As for the lemon curd, my favourite method, bar none, is to use a high-speed blender (e.g. a Vitamix). I’ve been using mine to make curd (including for other recipes) for quite a while now, and it’s spectacular. Throw everything in the blender, turn it on for 5 minutes, and you’ve got curd. You do need a high-speed/high-performance blender though; small, cheap blenders don’t have strong enough motors, and won’t spin the blades fast enough to create sufficient heat to cook the curd. If you don’t have a high-speed blender, you can always go with the traditional method of making lemon curd on the stovetop. It’s actually a little easier for this recipe as the oil is already liquid and doesn’t require mixing. If you have a double-boiler, you’ll want to use that, but any heat-proof bowl or pot that can be comfortably nested inside of another pot and used on the stovetop will work great. Do try to make sure that your setup doesn’t splash hot water into your inner bowl though.
I love developing dessert recipes. I don’t love the temptation of an entire cake sitting in the fridge. So given that you might not exactly be able to share this recipe with too many people right now, I thought I’d address modifying the serving size a little bit.
Halving the recipe is definitely the easiest option. You’ll only end up with a single layer of cake, but you can cut this in half the long way if you want to fill the inside with lemon curd. You could also make mini caked if you have smaller pans, though you’ll need to make sure you keep an eye on your baking times. You could also reduce the recipe by 1/4 (working with three eggs instead of four), but you’d probably want to use two smaller cake pans (and a reduced baking time) to make that work.
I haven’t tried this batter recipe for making cupcakes, but I think it would work very well there too. Try reducing the baking time to 15-20 minutes, but keep a close eye on things. Uneaten cupcakes (hah!) can be kept in the freezer, minus the lemon curd. If you do try this recipe in cupcake format, I’d love to hear from you!
It’s worth noting that this recipe makes more lemon curd than you need to decorate the cake (I found I had about one extra extra 8-oz/230 ml mason jar leftover). I didn’t want to reduce the recipe however, as you’d end up with leftover egg yolks. We’ve just been eating the extra curd with toast, and I guarantee that there have been no complaints around here. Extra lemon curd will keep in a jar in the fridge for at least two weeks, but it probably won’t last that long.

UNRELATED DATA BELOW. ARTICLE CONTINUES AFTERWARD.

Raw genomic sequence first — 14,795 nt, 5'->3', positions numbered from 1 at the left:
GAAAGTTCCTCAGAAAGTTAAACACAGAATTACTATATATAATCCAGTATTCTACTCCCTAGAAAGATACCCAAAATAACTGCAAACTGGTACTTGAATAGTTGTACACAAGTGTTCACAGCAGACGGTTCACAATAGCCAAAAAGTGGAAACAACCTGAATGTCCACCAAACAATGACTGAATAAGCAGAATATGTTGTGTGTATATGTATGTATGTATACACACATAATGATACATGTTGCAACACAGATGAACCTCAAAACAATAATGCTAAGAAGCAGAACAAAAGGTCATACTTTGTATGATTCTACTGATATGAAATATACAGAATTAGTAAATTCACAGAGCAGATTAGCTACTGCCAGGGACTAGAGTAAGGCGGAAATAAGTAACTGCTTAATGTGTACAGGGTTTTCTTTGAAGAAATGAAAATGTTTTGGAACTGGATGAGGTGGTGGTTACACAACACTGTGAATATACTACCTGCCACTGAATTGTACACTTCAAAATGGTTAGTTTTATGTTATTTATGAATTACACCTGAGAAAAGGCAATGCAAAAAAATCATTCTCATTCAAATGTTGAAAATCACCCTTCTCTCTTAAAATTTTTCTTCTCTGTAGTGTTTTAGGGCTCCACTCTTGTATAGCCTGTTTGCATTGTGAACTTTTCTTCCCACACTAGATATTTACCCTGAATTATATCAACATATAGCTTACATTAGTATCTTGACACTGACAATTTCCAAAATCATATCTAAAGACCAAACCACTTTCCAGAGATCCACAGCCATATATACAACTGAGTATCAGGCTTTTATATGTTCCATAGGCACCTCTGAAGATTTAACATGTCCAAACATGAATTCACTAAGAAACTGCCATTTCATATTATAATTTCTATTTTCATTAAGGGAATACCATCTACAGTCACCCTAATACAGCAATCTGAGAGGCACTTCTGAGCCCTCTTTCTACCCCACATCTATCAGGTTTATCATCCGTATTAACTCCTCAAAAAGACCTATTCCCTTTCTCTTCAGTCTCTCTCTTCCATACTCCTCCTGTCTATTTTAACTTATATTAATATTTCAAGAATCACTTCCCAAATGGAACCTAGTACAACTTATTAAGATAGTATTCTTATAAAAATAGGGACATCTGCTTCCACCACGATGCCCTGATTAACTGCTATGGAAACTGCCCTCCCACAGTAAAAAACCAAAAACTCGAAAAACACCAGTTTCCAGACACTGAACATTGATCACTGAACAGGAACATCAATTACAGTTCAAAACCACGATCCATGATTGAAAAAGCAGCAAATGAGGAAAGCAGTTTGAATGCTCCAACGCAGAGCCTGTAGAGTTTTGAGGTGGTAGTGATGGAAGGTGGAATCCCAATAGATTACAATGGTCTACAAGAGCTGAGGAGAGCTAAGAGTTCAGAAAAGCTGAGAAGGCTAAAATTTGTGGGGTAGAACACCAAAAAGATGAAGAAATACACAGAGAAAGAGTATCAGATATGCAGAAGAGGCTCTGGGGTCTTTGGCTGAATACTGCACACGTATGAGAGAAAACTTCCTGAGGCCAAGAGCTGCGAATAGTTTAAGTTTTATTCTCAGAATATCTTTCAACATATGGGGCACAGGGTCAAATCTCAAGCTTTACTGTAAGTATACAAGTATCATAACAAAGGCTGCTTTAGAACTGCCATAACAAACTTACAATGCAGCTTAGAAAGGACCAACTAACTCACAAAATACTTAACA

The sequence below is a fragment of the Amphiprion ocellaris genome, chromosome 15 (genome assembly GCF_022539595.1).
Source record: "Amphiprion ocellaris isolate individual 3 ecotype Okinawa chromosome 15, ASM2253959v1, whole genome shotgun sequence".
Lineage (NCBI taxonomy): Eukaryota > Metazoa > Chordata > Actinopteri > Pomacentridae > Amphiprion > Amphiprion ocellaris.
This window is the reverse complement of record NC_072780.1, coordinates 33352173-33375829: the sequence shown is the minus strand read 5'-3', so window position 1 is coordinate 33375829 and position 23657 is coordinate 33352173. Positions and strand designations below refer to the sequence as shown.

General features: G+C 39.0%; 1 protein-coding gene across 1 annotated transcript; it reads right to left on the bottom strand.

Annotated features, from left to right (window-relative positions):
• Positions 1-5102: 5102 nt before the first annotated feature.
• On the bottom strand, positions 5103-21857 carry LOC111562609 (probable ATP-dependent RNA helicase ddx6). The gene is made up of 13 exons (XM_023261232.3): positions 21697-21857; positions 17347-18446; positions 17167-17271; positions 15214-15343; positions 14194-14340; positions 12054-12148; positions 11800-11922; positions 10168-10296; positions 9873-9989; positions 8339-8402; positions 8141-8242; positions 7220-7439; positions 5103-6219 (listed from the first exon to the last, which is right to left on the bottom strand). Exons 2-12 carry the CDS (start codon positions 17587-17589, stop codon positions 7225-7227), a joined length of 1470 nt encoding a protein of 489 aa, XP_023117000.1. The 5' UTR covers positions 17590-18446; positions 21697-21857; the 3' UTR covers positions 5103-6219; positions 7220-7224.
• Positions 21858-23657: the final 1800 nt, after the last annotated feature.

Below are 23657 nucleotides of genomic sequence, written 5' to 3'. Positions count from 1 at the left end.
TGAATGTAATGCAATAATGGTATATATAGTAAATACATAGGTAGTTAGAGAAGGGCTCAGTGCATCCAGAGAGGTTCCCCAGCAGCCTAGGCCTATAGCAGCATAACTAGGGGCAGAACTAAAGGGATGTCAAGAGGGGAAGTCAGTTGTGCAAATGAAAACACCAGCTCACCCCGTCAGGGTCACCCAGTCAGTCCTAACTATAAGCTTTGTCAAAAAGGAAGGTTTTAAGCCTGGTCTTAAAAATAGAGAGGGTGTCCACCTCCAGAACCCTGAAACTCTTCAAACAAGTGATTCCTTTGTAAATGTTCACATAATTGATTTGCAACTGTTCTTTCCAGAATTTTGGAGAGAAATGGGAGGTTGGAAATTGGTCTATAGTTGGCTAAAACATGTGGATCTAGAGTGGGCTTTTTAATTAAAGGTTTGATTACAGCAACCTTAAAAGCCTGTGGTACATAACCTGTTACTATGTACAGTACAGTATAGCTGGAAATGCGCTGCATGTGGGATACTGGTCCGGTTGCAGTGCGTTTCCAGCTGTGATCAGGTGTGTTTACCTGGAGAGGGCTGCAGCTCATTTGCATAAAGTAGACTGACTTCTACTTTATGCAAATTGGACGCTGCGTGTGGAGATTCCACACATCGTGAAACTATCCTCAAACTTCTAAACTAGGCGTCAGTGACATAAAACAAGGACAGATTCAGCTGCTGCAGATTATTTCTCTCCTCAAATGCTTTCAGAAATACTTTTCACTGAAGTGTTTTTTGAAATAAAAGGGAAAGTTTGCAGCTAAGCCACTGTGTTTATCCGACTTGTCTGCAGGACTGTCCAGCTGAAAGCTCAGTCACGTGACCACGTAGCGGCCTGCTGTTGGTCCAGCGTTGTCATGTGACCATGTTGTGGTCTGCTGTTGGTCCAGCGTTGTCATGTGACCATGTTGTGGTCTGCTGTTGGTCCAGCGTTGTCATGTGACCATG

Cake Flour vs. All Purpose Flour
If you’ve got cake flour, definitely go ahead and use it – but you probably don’t need to go out of your way to buy any if you’ve got a good all purpose flour. Cake flour is special because it’s made from ‘soft’ (low-gluten) wheat varieties. This lower gluten content makes for a softer, finer crumb in baked goods. All-purpose flours are generally a little higher in gluten content, but not as high as bread flour. I had no issues with all-purpose flour, but if you find that you’re ending up with tougher/chewier cakes, consider seeking out cake flour instead.
For those of you in the UK and other regions where self-rising flour is common, you can easily substitute it into this recipe. Simply omit the baking powder and salt from my recipe. You’ll actually end up with a little more baking powder and salt in the final batter than what I use, but it shouldn’t impact the cake negatively.
Stop scrolling! You have a choice to make here, and it’s an important one.
Both the cake and the curd use oil in place of butter, and the type of oil you use can play a significant roll in the flavour of the finished cake. I call for olive oil specifically (we’ll discuss alternatives in a moment), but what TYPE of olive oil you choose is important. Extra-virgin olive oil (EVOO) will have a much more pronounced olive oil taste, whereas virgin will be lighter and more neutral. From a chemical and baking perspective, the difference is fairly negligible, as the oils are not heated to the point of deterioration, but the taste difference is substantial. EVOO contributes an herbal, somewhat fruity flavour to both the cake and the curd, though this is a lot more pronounced in the curd. Virgin olive oil is far more neutral tasting, and impacts the taste of the cake and curd far less. If you love the taste of olive oil in baking (and many do), don’t be afraid to use extra-virgin. If you’re looking for a more traditional taste, driven primarily by lemon, use virgin oil (or another neutral alternative). Personally, I wouldn’t hesitate to use EVOO in the cake again, but I think I might make the curd with a more neutral oil next time, as I prefer not to compete with the sharp and distinctive taste of lemon. Make sure that you’ve got a good quality olive oil regardless of the type you use. If you do use EVOO, try to use something with a more pronounced fruity flavour profile, rather than a greener, grassier tasting oil.
One last note about olive oils: you’ll often see recipes that suggest you refrain from putting EVOO into blenders. This is, purportedly, due to an increase in the bitterness caused by blending the oil at high speed. It’s not entirely clear how real this effect is, or what the scientific basis is (see this great article from Serious Eats for more on the subject), but in any case I wouldn’t worry about it in this recipe. Lemon curd is already naturally somewhat bitter thanks to the lemon zest, and you’re very unlikely to notice much of a difference from the olive oil.